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MRC Reports Improved Water Quality in the Indian River Lagoon; But More Needs to Be Done

Indian River Lagoon BEST.jpg
U.S. Fish and Wildlife Service

Florida - Friday March 17, 2023: The Marine Resources Council (MRC) is reporting that the water quality in the Indian River Lagoon is showing some improvement.

"Generally, the Indian River Lagoon (IRL) is getting clearer, and water quality, as currently measured in the lagoon is improving. That’s progress and very good news." That's one of the conclusions in what the MRC is calling their first 'Indian River Lagoon (IRL) Coastal Community of East Central Florida Progress Report'.

“We’re making historic progress,” said interim MRC Executive Director Jim Moir in a release accompanying the report. However Moir also notes that seagrass, which is the foundation of the lagoon ecosystem, "is not recovering" and "we need to know why.”

The 150-mile-long lagoon has been designated one of 28 'Estuaries of National Significance" in the U.S. It covers nearly 40 percent of Florida's east coast. When its healthy the Lagoon supports one of the most diverse habitats in North America. However over the years a wide range of pollutants have flowed into the Lagoon from waterways, canals and stormwater, from across central Florida east of Orlando.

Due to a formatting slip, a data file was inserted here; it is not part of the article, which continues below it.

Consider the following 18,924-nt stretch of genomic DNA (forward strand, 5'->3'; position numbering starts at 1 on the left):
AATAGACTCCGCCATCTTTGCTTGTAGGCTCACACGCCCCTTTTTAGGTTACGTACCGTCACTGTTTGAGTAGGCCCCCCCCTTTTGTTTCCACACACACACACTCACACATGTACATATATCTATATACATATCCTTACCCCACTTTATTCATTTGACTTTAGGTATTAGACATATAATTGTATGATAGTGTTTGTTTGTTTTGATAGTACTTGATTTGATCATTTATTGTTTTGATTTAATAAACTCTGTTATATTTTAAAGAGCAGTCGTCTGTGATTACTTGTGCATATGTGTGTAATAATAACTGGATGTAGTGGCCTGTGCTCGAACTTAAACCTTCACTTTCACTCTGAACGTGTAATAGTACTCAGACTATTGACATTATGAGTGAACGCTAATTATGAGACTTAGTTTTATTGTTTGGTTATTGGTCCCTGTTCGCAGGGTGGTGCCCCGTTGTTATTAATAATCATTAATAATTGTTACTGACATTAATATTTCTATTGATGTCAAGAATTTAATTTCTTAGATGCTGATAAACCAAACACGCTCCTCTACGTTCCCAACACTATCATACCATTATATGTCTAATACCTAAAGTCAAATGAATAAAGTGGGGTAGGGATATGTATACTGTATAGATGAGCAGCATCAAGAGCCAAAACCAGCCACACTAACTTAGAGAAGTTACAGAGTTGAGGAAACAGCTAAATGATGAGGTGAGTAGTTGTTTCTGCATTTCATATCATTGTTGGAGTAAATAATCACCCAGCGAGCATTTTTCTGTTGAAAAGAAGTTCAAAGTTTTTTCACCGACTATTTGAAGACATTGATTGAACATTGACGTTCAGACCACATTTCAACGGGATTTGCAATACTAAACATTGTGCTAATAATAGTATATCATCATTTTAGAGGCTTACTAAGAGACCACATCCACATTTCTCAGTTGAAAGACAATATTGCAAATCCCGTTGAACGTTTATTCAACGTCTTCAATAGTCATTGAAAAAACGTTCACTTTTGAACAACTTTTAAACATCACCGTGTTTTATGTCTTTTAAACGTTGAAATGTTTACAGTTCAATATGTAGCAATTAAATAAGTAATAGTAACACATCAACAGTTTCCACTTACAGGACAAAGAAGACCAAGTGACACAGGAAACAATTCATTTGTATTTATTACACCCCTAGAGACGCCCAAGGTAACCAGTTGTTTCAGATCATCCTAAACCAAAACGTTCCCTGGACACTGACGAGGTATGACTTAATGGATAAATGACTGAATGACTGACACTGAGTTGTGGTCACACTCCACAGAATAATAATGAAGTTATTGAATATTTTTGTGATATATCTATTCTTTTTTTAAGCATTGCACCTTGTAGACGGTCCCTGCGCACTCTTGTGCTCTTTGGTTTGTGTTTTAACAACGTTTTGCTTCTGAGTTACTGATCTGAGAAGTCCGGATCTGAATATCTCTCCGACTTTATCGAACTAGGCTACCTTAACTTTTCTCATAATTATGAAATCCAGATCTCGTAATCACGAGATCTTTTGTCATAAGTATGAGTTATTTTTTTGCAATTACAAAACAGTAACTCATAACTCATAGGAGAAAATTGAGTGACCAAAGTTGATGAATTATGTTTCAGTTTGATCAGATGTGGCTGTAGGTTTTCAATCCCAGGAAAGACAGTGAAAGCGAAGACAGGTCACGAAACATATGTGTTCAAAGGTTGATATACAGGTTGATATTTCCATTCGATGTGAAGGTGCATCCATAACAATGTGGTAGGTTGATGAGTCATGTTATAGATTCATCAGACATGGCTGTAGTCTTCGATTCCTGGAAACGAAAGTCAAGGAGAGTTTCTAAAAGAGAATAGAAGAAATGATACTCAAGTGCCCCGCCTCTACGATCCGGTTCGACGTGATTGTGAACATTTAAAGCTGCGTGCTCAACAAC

Water quality testing conducted by the state in the Lagoon currently only looks at five factors, however, hundreds of pollutants may be disallowing seagrass to recover.

“We need to know what is in our water and how it is getting there," said Muir, "and we need to slow the flow of water into the lagoon while we do it.”

The MRC is urging the state of Florida to broaden water quality testing in the Indian River Lagoon, and they're asking the county and municipal governments in east central Florida to convert to Low Impact Development (LID) practices in order to slow-the-flow into the Lagoon.

Slowing the flow includes major wastewater and stormwater infrastructure upgrades, and septic to sewer conversions. However it also can be as simple as installing rain barrels to catch rainfall from the roof of a structure, and channeling it into native rain gardens on site, along with other common sense practices explained in the report.

The Marine Resources Council was founded in 1990. It is a non-profit organization.